During the past decade, Apple (Inc.) has achieved spectacular success in the consumer electronics industry and was awarded the ‘World’s Most Admired Company’ from 2008 to 2012 (Fortune 2012). However, this triumph was somewhat over-shadowed by a series of worker suicides that occurred in one of Apple’s main contract manufacturers, Foxconn International Holdings Ltd, in China. This case study is based on our interviews with five managers and one production line leader in Hon Hai Precision Industry Co Ltd, the parent company of Foxconn, between October and December 2010. Foxconn is a subsidiary of Hon Hai Precision Industry Co Ltd (hereafter Hon Hai), a Taiwanese company and one of the largest electronic manufacturers in the world. Hon Hai was ranked 132nd among the Global Fortune 500 Companies in 2009 and 109th in 2010. Hon Hai was founded in 1974, and Foxconn Technology Group was adopted as its trading name. In 1988, Foxconn established its first multinational manufacturing base in mainland China. The company opened a factory in Shenzhen, an industrial city in south China. By 2010, Foxconn had 13 factories in nine cities in China (Lau 2010); the largest (and oldest) is located in the Longhua Science & Technology Park in Shenzhen. This factory is also known as the ‘Foxconn City’, or ‘iPod City’, or more locally as the ‘Foxconn Campus’. There are more than 230000 workers in this walled campus (Duhigg & Bradsher 2012), along with restaurants, shops, worker dormitories and a bank. Foxconn is particularly famous for assembling electronic goods such as Apple’s iPhones and iPods.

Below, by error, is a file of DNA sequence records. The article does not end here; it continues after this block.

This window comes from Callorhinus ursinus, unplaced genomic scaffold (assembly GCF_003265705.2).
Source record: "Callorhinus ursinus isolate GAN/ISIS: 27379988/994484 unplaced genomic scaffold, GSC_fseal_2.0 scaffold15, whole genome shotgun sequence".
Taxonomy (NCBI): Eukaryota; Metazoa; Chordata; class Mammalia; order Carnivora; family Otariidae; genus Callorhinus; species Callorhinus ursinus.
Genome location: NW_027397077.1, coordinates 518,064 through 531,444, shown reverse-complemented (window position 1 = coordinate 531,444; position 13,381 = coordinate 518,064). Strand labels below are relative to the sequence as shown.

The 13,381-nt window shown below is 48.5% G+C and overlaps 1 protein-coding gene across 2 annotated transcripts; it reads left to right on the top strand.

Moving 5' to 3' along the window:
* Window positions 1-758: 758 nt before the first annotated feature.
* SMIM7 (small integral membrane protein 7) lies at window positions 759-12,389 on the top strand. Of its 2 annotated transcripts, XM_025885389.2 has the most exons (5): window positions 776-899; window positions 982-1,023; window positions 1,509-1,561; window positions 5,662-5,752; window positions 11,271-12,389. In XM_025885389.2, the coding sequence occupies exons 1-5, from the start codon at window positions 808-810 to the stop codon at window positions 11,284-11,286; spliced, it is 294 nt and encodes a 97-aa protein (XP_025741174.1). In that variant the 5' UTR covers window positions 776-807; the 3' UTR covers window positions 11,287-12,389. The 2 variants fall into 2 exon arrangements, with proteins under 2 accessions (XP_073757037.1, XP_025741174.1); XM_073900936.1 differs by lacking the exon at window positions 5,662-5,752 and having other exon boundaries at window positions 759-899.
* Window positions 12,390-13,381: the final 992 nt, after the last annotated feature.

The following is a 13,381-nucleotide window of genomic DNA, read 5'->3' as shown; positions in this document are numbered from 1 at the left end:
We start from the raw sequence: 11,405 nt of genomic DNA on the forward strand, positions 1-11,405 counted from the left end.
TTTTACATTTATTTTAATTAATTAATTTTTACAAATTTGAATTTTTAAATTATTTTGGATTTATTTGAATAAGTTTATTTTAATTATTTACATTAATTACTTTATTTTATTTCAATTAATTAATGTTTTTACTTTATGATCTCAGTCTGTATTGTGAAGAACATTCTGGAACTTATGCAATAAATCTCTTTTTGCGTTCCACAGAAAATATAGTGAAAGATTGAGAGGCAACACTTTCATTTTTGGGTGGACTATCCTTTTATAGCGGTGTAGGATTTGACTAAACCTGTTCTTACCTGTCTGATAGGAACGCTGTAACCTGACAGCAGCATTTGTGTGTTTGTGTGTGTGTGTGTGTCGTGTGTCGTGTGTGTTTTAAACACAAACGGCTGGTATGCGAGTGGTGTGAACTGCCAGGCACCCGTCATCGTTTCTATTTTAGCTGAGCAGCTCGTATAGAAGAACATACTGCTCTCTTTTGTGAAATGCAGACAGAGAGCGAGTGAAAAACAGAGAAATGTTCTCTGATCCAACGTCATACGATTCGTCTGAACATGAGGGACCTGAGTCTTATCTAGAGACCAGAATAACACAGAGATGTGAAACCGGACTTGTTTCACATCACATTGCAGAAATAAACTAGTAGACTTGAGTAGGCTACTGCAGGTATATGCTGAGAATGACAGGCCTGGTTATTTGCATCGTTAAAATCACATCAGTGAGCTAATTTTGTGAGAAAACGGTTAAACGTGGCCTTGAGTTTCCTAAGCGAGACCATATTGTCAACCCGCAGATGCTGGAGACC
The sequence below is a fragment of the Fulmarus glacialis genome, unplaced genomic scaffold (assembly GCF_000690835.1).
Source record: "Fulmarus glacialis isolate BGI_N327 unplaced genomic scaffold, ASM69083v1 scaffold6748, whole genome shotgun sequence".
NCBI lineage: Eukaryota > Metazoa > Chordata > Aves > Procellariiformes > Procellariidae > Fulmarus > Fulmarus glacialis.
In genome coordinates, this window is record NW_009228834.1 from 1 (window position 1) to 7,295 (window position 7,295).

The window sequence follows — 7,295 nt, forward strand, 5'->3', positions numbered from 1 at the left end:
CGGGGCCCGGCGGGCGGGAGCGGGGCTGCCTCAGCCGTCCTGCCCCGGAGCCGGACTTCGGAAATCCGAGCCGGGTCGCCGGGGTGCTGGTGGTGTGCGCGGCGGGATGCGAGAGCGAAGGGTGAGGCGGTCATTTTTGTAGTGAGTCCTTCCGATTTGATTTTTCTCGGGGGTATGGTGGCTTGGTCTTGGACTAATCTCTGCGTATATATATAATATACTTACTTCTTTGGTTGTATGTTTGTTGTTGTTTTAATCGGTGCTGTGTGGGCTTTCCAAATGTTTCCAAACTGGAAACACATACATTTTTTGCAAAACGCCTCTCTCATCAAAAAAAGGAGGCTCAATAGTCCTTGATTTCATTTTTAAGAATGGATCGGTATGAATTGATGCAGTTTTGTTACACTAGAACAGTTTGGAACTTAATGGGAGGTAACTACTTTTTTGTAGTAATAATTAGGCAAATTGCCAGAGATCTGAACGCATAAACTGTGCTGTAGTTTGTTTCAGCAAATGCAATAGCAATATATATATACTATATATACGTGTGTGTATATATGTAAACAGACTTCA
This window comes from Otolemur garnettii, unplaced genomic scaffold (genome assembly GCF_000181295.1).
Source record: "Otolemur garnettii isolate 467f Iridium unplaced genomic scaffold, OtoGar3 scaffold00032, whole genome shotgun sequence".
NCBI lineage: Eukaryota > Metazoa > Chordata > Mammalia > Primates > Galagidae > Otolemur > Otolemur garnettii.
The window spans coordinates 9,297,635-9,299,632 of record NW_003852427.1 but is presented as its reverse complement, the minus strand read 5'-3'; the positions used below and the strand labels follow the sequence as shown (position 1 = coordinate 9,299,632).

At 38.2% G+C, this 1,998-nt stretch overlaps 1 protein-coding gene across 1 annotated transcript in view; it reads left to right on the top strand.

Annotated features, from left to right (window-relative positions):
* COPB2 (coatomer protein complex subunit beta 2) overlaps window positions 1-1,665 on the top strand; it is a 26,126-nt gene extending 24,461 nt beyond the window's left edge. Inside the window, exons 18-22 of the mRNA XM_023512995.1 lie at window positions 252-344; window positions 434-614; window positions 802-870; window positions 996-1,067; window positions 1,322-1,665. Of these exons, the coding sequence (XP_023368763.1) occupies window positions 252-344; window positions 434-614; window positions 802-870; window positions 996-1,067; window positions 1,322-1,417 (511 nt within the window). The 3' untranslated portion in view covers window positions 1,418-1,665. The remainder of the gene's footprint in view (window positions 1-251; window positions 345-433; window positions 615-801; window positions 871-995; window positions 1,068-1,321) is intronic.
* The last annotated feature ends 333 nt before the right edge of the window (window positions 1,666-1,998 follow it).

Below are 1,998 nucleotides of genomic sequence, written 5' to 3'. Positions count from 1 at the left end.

|Title of host publication||Dynamics of International Business|
|Subtitle of host publication||Asia-Pacific Business Cases|
|Publisher||Cambridge University Press|
|Number of pages||7|
|Publication status||Published - 1 Jan 2013|
ASJC Scopus subject areas
- Business, Management and Accounting (all)